Listeria is a common bacterium that affects pregnant women more often than other healthy adults. Hormonal changes during pregnancy have an effect on your immune system that increases your chances of getting listeriosis (illness caused by listeria). Listeriosis may cause flu-like symptoms (fever, chills, muscle aches, diarrhea or upset stomach). Call your health care provider. Antibiotics (medicines) are given to treat listeriosis. Even if you do not show signs of illness, listeriosis can be transmitted to the fetus through the placenta. This can cause premature delivery, miscarriage, stillbirth, or serious health problems for your newborn. It's important to learn how to protect yourself and your unborn baby from food-borne illnesses.

Preventing Listeriosis

The USDA and FDA offer the following advice for all pregnant women:

  • Avoid eating hot dogs, lunch meat or deli meat unless they are reheated until scorching hot. Do not eat soft cheeses such as Feta, Brie and Camembert.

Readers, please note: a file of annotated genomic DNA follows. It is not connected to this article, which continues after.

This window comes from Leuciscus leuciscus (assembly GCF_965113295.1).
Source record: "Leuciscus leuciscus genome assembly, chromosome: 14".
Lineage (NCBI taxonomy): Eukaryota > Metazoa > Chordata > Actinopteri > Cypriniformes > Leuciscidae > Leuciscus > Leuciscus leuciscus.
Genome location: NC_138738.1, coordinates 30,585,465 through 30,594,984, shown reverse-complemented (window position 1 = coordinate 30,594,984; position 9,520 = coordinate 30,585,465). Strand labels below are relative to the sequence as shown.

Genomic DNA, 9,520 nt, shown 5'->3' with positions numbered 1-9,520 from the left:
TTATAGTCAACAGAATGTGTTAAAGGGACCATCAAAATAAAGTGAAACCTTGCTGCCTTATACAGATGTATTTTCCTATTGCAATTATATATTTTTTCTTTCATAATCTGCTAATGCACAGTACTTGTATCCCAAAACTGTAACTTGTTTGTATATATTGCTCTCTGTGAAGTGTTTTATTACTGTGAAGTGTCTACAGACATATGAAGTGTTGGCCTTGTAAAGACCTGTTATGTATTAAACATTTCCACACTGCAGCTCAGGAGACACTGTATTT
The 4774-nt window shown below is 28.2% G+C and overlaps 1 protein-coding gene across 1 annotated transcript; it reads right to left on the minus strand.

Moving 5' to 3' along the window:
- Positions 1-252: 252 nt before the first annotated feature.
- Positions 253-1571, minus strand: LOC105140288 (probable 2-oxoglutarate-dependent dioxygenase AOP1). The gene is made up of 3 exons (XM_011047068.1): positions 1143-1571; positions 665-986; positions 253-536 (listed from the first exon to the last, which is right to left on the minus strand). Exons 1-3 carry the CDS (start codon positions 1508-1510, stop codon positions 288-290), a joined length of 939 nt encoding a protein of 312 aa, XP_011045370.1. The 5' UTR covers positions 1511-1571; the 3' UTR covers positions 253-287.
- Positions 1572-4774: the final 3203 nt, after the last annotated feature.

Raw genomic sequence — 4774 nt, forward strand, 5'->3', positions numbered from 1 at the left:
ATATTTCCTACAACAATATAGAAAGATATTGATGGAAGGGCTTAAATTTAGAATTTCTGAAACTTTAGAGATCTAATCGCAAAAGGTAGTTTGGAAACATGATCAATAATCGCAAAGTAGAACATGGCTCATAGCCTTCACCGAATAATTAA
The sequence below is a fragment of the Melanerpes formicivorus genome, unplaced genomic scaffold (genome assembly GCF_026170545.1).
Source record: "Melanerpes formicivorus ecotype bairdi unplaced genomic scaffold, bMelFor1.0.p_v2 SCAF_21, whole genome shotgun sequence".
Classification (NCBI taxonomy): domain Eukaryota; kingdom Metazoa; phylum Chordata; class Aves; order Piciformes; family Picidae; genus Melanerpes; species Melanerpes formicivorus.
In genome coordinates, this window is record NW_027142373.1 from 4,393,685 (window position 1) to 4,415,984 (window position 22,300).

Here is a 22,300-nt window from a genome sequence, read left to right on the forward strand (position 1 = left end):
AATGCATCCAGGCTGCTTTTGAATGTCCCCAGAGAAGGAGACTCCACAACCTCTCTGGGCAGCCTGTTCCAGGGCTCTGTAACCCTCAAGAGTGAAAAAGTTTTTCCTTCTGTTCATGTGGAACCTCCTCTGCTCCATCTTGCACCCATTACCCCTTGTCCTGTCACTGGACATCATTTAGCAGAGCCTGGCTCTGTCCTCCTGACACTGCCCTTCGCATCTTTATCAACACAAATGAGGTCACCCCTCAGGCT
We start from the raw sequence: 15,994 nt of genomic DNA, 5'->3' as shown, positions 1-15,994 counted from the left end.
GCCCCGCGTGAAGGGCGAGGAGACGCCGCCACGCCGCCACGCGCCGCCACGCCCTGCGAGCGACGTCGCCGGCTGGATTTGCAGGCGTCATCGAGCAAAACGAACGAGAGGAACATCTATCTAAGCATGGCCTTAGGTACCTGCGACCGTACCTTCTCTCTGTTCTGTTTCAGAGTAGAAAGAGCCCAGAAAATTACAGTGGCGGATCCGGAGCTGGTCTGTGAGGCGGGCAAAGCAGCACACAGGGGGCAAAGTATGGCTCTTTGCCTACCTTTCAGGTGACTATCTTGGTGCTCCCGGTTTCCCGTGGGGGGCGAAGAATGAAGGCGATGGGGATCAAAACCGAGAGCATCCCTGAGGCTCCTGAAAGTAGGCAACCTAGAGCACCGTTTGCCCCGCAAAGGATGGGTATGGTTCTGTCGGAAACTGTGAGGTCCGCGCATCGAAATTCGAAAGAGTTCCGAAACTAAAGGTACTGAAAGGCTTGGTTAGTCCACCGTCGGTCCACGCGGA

• Avoid blue-veined cheeses and Mexican-style cheeses.
  • You may eat hard cheeses and semi-soft cheeses such as mozzarella, pasteurized processed cheese slices and spreads, cream cheese and cottage cheese.
  • Do not eat refrigerated pâté or meat spreads.
  • You may eat canned or shelf-stable pâté and meat spreads.
  • Do not eat refrigerated smoked seafood (such as salmon, trout, cod or tuna) unless it is an ingredient in a cooked dish such as a casserole.
  • Do not drink raw (unpasteurized) milk or eat foods that contain unpasteurized milk.
  • Because listeria can grow at refrigeration temperatures of 40 degrees Fahrenheit or below:
  • Use all perishable items that are precooked or ready-to-eat as soon as possible.
  • Be sure to clean your refrigerator often.
  • Make sure the refrigerator always stays at 40 degrees Fahrenheit or below.